STRUCTURING AN ADVICE
For most practitioners, their first encounter with structuring a written advice is in an assessment context at university. As a student, you were so keen to show your lecturer how much you know and jag those extra few marks that little thought was given to real-life issues such as the intended audience, clarity and (wherever possible) brevity.
To some extent, that desire to show people how much you know carries over into your career, first your superiors and later, clients.
In my experience (and I am as guilty as any in relation to the above), unless you have close client contact from the very beginning or a client-centric mentor focussed on providing plain-English, easily digestible advice, it’s not until you start to develop your own relationships and manage your own clients that you get a sense of how to tailor your advice to the particular needs of the client.
Clients come in all different shapes, sizes, backgrounds and levels of experience and sophistication. A critical part of your role is to distil complex concepts into simple and easy-to-read answers. This does not necessarily mean that there is a solution to every problem, on the contrary, numerous specific anti-avoidance rules and the ever-present spectre of Part IVA attest to the contrary, however, ensuring that clients clearly understand the issues, uncertainties (risks) and the basis for your recommendations one way or the other is absolutely critical to any meaningful advice.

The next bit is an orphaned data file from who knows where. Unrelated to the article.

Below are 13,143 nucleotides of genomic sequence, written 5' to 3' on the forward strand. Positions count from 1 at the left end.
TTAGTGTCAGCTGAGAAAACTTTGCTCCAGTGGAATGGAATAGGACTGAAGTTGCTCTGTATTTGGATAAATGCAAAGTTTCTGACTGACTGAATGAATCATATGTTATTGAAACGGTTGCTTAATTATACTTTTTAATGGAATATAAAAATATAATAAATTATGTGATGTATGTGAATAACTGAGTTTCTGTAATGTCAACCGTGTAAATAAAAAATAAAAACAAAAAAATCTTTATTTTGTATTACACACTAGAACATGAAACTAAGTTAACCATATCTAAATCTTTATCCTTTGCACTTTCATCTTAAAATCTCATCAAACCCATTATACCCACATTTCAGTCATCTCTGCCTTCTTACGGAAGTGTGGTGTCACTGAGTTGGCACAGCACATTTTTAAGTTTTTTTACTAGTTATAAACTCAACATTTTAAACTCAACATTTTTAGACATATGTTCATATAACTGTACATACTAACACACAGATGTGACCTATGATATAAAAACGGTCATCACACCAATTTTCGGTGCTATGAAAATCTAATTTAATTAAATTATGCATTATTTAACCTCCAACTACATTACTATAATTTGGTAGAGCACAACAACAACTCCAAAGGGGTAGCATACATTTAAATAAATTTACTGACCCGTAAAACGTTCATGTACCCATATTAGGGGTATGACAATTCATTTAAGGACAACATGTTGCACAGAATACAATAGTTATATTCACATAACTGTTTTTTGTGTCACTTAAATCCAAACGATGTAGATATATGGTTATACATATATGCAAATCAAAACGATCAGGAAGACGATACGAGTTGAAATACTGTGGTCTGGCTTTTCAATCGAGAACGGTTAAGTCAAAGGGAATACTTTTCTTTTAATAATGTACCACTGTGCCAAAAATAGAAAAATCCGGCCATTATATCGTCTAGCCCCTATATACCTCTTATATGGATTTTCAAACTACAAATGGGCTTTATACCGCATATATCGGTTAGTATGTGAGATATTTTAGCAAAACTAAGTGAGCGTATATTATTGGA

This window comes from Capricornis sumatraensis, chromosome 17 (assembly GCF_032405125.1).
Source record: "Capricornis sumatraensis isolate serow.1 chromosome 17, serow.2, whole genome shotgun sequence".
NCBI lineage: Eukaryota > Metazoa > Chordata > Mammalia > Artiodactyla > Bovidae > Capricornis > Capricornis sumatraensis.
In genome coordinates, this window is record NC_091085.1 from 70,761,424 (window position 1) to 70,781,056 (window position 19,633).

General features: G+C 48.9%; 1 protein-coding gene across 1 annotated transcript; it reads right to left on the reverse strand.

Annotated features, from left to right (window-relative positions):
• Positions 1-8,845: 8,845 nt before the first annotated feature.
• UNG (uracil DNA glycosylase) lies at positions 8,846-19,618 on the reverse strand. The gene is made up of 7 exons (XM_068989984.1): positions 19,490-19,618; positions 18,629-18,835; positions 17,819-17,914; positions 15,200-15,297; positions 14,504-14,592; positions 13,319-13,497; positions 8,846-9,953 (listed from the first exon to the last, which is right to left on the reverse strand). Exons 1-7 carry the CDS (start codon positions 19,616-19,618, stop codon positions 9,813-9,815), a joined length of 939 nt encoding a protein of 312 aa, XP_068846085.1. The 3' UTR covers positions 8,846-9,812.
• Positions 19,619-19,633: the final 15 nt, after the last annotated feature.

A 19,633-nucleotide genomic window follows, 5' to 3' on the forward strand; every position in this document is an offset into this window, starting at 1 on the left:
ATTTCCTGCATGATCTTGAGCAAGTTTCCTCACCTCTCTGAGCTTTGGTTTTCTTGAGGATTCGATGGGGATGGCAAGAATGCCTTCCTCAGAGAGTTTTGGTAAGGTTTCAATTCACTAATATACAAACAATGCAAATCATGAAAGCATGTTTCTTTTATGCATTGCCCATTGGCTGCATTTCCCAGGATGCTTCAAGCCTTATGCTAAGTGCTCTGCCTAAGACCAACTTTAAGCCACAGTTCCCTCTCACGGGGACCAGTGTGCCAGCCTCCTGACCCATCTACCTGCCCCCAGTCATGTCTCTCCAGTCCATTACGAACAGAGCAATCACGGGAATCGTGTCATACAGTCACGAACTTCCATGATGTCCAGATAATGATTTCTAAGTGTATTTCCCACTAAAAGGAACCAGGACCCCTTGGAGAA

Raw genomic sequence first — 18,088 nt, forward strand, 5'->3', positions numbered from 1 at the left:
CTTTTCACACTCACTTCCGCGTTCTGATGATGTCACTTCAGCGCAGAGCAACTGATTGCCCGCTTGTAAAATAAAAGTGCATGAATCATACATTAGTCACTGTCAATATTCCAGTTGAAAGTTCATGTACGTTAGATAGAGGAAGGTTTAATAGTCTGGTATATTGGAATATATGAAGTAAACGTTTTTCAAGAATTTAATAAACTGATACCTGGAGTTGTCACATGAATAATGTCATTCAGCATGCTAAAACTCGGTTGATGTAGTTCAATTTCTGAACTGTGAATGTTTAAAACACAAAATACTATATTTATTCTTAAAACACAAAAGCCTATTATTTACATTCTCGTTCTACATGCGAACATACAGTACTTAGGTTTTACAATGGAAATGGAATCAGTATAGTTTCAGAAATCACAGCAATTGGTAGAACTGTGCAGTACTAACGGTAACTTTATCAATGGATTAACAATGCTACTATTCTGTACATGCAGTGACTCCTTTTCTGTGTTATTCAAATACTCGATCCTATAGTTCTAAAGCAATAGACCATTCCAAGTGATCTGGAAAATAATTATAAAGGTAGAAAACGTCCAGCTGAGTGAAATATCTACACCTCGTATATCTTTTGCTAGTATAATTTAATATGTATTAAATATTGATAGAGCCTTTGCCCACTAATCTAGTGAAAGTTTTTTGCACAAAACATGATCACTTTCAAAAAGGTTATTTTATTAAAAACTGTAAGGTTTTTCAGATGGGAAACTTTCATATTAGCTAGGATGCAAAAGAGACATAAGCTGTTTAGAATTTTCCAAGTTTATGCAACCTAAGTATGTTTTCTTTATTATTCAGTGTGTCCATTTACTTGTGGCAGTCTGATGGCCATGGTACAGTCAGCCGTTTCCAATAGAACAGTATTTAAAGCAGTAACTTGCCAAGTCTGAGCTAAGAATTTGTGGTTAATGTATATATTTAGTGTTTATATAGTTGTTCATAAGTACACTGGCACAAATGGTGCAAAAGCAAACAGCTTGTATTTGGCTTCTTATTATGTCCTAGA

Of course, any advice should specifically address:
- the facts and any specific assumptions relied upon;
- the relevant legislation, case law, commentary and any extrinsic materials that assist in deriving the scope and meaning of the relevant provisions;
- the ATO’s view of the relevant provisions (if applicable) in the form of:
- public rulings;
- ATO interpretive decisions;
- NTLG Minutes; and
- private binding rulings (which, although not binding other than in relation to the particular rulee may provide helpful insights into the relevant issues and likely outcome on similar facts).
Although clearly not law, the Commissioner’s views do represent his interpretation of same and taxpayers and their advisers can safely anticipate ATO compliance activity if a contrary view is taken. Whilst such a contrary view may be entirely justified on a correct interpretation of the law, having to fight the ATO to vindicate that view is certainly a risk to be carefully weighed.
Technical ability is the bedrock of any successful tax consulting practice, however, it is those soft skills, both written and verbal, that will ultimately determine how far you can take your career. Ensuring that your clients understand the issues and empowering them to make fully informed decisions by delivering complex and multifaceted tax advice in a simple, easy-to-read manner is the key to taking your career to the next step.